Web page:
Maybe if Mr. Rosenberg spent some time and got to know the actors involved in this matter he may change his mind. I knew several of the professors, admins, and advisors involved in this matter. I took a number of classes in the Afam department at UNC. I loved those classes, and was challenged to look at this world in ways that my poli sci, history, and philosophy classes never brought out. His bio says he champions the common good. Which is highly ironic considering these classes were put in place to help students in danger of losing out on the college experience. And no Mr. Rosenberg, not just athletes. These actions were seen as helping students achieve the dream of college education. Because at the end of the day, the piece of paper can mean so much more than mere work/grade equivalents. An abhorrent A or two in an entire college career is but a tempest in a teapot. More likely than not, the remainder of the students grades will reflect their achievements, or lack thereof, in college.

Additionally, Mr. Rosenberg says that accreditation should be suspended till reforms are proven. Maybe if he had done the slightest bit of reading, he would have seen all the steps UNC has taken to provide additional oversight and accountability. UNC has spent 4 years and millions of dollars investigating itself and implementing reforms. Perhaps, Mr. Rosenberg should have done a little more work in preparing this op-ed for the echo chamber of academia. Even at UNC, his writing would not have received an A.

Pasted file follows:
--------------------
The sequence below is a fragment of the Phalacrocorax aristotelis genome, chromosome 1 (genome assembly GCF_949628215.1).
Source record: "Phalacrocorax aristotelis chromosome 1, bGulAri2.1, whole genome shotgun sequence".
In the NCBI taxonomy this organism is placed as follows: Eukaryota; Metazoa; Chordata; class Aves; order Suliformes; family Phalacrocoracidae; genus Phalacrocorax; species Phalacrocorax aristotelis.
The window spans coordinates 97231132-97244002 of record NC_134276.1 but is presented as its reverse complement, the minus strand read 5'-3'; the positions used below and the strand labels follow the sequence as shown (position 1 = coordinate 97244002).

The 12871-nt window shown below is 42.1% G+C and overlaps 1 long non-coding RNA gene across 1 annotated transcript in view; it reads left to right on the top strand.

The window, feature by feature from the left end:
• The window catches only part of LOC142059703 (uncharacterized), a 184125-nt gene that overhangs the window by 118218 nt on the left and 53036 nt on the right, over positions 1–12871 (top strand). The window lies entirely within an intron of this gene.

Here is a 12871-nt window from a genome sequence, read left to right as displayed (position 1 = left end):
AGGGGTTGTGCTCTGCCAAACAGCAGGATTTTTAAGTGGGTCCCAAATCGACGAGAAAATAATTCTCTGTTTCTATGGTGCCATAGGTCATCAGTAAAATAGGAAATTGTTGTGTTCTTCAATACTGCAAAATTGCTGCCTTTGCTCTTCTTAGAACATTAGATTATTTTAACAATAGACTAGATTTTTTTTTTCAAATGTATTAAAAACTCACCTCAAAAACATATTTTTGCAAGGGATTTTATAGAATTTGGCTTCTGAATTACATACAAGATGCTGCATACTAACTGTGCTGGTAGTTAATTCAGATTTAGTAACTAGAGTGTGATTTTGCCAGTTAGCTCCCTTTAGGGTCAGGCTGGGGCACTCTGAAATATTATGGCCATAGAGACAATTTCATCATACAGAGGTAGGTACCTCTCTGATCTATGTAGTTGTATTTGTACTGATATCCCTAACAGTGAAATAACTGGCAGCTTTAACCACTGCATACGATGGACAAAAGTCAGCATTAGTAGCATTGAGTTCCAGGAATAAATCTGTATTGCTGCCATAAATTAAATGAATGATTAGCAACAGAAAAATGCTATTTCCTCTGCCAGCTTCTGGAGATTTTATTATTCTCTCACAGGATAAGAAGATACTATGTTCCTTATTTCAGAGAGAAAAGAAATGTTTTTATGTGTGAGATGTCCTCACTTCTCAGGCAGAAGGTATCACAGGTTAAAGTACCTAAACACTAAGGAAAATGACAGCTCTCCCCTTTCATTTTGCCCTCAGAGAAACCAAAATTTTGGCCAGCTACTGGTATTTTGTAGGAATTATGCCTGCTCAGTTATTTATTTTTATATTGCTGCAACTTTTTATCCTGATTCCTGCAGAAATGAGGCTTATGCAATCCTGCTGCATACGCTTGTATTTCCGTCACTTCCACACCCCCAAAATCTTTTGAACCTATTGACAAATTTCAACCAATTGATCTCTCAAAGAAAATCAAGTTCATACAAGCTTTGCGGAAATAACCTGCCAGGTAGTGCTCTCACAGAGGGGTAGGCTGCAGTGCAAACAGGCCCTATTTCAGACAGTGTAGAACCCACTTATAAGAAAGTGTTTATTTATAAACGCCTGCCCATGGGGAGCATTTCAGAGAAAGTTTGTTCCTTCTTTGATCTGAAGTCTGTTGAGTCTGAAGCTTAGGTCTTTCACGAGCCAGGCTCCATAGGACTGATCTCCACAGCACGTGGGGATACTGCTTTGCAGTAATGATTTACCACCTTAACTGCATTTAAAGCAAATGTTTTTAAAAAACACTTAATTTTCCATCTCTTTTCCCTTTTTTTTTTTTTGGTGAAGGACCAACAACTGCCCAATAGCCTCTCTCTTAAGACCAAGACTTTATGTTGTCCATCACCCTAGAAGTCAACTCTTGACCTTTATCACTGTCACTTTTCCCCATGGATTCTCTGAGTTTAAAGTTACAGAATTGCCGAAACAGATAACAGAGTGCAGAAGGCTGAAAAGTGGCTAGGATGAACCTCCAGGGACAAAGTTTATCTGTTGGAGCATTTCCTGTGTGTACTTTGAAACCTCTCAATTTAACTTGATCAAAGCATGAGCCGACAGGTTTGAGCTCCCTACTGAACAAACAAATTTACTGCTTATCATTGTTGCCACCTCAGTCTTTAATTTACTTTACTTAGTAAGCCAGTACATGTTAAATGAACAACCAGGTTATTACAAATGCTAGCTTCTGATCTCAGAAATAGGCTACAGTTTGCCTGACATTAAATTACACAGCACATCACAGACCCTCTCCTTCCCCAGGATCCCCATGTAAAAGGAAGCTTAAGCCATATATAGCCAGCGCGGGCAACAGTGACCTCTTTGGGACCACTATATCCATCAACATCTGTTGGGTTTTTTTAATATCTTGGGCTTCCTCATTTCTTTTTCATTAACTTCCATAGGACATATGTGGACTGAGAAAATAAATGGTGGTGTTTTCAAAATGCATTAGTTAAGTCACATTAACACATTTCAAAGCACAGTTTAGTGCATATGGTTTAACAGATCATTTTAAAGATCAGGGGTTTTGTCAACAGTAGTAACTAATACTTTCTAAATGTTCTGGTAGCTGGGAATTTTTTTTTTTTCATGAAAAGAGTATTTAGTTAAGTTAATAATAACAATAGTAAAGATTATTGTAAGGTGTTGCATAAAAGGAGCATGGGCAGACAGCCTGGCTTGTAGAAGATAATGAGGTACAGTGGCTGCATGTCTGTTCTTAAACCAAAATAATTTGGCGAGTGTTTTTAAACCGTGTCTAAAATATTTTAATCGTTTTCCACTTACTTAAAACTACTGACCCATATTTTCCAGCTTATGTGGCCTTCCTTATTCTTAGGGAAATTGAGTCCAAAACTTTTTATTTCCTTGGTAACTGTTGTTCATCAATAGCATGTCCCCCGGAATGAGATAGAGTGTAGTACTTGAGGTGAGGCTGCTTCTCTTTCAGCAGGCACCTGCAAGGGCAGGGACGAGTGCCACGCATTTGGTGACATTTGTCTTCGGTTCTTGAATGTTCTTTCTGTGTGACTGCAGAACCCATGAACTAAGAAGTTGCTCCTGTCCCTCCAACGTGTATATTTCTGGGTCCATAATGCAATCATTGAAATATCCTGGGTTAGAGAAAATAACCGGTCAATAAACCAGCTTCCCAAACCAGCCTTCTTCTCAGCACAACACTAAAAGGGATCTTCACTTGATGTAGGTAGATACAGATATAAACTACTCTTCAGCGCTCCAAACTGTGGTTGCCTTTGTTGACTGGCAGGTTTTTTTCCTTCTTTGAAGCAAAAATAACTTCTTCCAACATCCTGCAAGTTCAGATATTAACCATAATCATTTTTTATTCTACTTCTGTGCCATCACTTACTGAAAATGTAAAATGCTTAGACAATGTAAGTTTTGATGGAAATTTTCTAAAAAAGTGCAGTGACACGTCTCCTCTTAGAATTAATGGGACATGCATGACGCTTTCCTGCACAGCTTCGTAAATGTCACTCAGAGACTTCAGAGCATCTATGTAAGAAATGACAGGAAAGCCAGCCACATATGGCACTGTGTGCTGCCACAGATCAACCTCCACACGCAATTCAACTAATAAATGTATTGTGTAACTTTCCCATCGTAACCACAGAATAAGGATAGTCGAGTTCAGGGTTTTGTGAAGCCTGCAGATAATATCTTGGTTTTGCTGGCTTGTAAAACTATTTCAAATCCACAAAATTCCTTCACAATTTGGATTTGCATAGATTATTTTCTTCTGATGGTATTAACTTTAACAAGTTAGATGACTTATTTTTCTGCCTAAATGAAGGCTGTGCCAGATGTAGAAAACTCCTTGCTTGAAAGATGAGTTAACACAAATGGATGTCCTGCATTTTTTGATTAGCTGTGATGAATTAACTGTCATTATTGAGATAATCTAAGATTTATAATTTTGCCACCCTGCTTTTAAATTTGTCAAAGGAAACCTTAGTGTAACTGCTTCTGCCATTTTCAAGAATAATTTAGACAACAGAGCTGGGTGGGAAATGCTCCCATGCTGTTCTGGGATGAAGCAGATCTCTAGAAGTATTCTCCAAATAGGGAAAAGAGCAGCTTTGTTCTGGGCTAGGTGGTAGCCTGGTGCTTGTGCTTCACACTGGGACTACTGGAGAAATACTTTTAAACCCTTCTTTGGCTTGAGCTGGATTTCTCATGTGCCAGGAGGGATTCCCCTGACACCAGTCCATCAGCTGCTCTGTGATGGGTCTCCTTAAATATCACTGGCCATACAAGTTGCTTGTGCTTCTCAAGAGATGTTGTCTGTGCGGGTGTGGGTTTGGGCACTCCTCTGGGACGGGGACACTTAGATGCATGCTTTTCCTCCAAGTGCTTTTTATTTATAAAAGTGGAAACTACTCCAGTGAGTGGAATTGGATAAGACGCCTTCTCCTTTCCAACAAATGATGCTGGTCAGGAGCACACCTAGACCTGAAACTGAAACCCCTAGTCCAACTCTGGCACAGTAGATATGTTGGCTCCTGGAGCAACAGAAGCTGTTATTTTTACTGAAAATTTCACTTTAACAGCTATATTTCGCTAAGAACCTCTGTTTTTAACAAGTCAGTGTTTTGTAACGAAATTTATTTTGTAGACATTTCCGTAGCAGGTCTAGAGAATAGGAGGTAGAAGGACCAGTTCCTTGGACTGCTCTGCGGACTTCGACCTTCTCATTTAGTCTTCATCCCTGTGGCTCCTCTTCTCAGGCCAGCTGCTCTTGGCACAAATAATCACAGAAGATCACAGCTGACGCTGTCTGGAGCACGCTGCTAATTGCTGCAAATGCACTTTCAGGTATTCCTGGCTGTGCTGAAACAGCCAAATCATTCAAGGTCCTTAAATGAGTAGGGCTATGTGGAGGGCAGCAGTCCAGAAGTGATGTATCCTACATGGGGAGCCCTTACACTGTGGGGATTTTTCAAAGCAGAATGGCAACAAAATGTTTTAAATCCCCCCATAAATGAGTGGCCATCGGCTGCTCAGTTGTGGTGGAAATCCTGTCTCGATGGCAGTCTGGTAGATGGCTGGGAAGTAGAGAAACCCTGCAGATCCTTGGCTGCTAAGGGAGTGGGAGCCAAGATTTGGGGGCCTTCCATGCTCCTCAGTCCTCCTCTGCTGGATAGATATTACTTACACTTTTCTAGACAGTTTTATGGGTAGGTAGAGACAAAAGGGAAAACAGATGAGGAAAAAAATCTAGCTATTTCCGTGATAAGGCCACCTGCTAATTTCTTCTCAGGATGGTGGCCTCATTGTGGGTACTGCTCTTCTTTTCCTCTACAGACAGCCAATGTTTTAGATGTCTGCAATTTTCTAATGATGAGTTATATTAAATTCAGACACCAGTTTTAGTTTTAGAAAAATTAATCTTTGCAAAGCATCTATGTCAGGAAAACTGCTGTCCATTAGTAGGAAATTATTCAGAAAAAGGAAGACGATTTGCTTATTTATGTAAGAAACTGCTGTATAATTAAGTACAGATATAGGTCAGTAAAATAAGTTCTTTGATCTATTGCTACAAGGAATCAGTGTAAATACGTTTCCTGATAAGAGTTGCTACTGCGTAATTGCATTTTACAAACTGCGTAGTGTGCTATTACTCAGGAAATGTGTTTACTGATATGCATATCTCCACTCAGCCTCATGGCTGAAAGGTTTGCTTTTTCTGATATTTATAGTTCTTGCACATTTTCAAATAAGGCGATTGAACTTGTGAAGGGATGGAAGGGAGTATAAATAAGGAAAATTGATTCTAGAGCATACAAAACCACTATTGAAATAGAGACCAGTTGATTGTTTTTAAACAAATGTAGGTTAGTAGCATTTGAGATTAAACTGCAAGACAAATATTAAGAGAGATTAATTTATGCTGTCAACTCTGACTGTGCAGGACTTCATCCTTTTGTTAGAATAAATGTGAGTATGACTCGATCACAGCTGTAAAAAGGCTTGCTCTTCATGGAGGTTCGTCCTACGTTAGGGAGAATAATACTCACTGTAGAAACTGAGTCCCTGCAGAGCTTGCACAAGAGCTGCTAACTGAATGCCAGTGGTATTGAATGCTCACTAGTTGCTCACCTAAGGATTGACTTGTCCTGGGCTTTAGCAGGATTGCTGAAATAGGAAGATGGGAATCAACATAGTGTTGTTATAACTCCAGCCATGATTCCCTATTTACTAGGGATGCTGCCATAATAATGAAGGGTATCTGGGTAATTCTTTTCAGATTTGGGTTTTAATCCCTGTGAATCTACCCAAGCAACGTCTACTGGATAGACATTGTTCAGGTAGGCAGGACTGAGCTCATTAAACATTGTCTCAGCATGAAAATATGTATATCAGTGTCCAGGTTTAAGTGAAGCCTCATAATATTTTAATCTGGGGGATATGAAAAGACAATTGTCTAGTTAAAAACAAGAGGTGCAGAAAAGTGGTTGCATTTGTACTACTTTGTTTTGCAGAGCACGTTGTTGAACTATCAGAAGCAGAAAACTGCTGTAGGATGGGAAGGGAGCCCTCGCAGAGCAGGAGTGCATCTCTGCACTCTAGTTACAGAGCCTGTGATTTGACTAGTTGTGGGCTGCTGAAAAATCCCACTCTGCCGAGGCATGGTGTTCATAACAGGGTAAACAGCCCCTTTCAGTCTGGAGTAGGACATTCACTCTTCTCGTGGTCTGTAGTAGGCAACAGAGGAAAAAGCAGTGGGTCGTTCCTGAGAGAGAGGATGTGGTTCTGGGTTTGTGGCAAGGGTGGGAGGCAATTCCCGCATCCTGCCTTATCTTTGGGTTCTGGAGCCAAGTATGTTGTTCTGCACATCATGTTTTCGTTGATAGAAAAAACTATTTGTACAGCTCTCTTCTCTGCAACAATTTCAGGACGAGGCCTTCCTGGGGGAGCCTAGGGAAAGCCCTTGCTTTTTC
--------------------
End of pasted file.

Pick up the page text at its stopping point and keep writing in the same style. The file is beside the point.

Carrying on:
Posted by: Daniel | Oct 28, 2014 6:06:59 AM

Why the sarcasm? UNC clearly deserves to lose its accreditation if accreditation is to have any meaning whatsoever. If it's time to reflect on anything, it's the lack of the integrity that would enable colleges to stand up to pressures to dumb down their curriculum and pass unqualified students. Who are these gutless wonders, how were they raised and how can we hire fewer (or none) of them?

Posted by: Jonathan | Oct 28, 2014 5:59:49 AM

Why stop at revoking the institution's accreditation for something a small handful of middle managers (who have already been fired) did five years ago?

Clearly capital punishment for everyone who has ever worked at the institution is in order. That will show them!

In all seriousness, this should be a time to reflect more broadly on the pressures that lead colleges to reduce academic rigour, and not a time to point fingers or scream for blood.

I'm sure if we looked at the academic offerings at any college, even this fellow's, we'd find some courses that seem questionable offering grades that seem too high.

Posted by: meh | Oct 27, 2014 4:39:22 PM

I agree with President Rosenberg. Accreditation has little meaning if a university can retain accreditation following this kind of egregious misconduct.

Posted by: Publius Novus | Oct 27, 2014 11:27:34 AM